In his book Blockbuster, critic Tom Shone memorably argued that it is cliché for a cinephile to pick the work of, say, Martin Scorsese as their favourite films. Far braver, he said, to recognise the greatness of box office mega-hits. Shone had a point but time has not been kind to his thesis. The top three blockbusters of 1973, for example, mentioned in the book’s first chapter, were bona fide classics The Exorcist, The Sting and American Graffiti. The top three blockbusters of 1975 were Jaws, One Flew Over the Cuckoo’s Nest and The Rocky Horror Picture Show.
Although the book contemplated films as late as the early noughties, there is no question the things we associate with that titular ‘b’ word have profoundly changed. We belong to a different era of blockbuster in which lethargic and unoriginal marquee titles are synonymous with multinational asset management. In this context, Infinity War feels like both a low and a high point. It is a celebration of mediocrity on a scale the cinema has never seen before.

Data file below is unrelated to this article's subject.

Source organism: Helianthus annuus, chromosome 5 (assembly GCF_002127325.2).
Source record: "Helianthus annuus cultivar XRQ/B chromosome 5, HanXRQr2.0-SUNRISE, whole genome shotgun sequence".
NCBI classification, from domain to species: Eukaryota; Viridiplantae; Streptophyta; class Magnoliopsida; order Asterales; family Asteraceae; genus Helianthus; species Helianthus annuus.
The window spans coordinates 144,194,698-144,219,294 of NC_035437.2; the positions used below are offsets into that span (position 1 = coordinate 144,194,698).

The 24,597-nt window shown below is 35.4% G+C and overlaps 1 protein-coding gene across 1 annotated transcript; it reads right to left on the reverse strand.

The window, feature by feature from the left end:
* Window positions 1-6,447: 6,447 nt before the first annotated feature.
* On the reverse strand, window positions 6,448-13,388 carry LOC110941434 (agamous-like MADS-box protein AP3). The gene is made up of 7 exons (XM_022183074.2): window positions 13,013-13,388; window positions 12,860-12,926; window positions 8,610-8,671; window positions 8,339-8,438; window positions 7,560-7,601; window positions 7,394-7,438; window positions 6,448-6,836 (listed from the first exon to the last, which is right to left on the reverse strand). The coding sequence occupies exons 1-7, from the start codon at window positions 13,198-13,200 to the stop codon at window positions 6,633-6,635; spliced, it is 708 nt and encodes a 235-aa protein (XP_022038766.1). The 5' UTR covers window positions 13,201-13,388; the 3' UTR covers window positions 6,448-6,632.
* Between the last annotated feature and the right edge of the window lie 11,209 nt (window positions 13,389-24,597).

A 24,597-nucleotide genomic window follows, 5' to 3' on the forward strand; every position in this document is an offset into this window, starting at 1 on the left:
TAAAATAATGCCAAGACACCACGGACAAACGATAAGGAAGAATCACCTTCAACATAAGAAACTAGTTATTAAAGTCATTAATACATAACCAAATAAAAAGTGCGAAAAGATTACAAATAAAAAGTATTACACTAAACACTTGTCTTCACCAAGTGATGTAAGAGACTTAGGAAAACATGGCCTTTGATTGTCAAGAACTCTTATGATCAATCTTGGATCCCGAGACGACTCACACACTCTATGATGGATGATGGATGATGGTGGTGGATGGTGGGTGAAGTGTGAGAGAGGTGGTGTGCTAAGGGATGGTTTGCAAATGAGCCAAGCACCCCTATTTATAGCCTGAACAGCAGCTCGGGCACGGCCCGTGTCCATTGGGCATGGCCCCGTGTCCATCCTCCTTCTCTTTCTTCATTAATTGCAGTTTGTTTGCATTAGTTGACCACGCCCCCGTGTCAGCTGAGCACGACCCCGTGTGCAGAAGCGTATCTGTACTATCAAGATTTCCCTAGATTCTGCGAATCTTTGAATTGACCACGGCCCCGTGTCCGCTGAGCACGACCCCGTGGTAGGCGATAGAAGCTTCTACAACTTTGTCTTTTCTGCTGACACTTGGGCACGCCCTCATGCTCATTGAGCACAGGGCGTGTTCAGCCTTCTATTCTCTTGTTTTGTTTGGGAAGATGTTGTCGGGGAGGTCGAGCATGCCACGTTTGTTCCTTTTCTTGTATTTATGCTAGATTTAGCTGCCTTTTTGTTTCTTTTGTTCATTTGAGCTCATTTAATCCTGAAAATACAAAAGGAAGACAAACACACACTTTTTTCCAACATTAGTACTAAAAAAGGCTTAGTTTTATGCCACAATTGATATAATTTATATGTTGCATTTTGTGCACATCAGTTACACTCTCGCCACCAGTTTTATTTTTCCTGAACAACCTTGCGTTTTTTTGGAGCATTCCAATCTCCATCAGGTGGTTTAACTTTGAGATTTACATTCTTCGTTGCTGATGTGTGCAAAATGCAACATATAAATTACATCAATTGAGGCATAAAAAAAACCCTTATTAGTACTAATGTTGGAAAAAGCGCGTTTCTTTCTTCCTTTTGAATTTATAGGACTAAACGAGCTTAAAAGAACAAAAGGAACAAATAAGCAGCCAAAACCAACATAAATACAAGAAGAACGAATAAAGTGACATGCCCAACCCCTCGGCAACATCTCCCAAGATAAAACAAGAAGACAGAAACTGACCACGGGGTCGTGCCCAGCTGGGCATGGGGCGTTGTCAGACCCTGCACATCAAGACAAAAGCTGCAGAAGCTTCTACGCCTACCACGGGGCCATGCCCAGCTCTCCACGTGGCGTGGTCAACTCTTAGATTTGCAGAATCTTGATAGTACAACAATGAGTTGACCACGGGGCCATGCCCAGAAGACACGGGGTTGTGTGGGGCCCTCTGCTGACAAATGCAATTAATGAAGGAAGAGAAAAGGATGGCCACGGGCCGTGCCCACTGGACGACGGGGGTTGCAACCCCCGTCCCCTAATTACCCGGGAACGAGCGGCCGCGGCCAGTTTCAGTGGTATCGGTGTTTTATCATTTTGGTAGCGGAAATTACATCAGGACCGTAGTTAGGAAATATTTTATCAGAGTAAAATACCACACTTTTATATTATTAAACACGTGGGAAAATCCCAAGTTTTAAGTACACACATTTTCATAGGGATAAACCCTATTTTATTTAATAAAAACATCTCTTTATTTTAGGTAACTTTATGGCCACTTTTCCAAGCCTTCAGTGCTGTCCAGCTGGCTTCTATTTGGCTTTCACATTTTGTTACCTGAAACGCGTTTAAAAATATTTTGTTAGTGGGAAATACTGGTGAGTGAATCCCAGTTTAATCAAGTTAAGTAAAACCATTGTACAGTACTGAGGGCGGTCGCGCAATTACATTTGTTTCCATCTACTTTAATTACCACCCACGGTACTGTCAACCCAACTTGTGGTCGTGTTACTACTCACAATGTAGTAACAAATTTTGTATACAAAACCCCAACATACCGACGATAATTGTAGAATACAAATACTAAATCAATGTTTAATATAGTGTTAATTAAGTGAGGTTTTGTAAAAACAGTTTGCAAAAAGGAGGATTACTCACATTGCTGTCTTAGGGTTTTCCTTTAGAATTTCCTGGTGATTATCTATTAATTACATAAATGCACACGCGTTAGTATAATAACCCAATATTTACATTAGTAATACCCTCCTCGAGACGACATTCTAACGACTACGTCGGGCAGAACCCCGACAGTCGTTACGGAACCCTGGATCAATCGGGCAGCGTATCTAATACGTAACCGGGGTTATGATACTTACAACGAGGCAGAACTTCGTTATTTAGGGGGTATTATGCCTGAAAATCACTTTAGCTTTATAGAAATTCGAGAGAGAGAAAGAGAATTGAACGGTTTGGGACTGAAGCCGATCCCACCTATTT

The occasional whooping and cheering at Infinity War’s Australian premiere said less about the film than the sect-like manner with which audiences have been cultivated.
Instead of interesting camera movement and arrangements of space, audiences get squiggly bolts of light and flair-less combat scenes. One punch counts the same as five, or ten, or 50 – just more empty bangs in a cacophony of smoke and thunder. Instead of a single well-drawn character, there are 76 sketch outlines. Instead of one coherent storyline, we have a narrative experience that doubles as 100 commercials for other movies, and one great big advertisement for itself (i.e. the next instalment). Beneath everything is the suggestion that more means better, and the people who suppose otherwise are hoity-toity killjoys.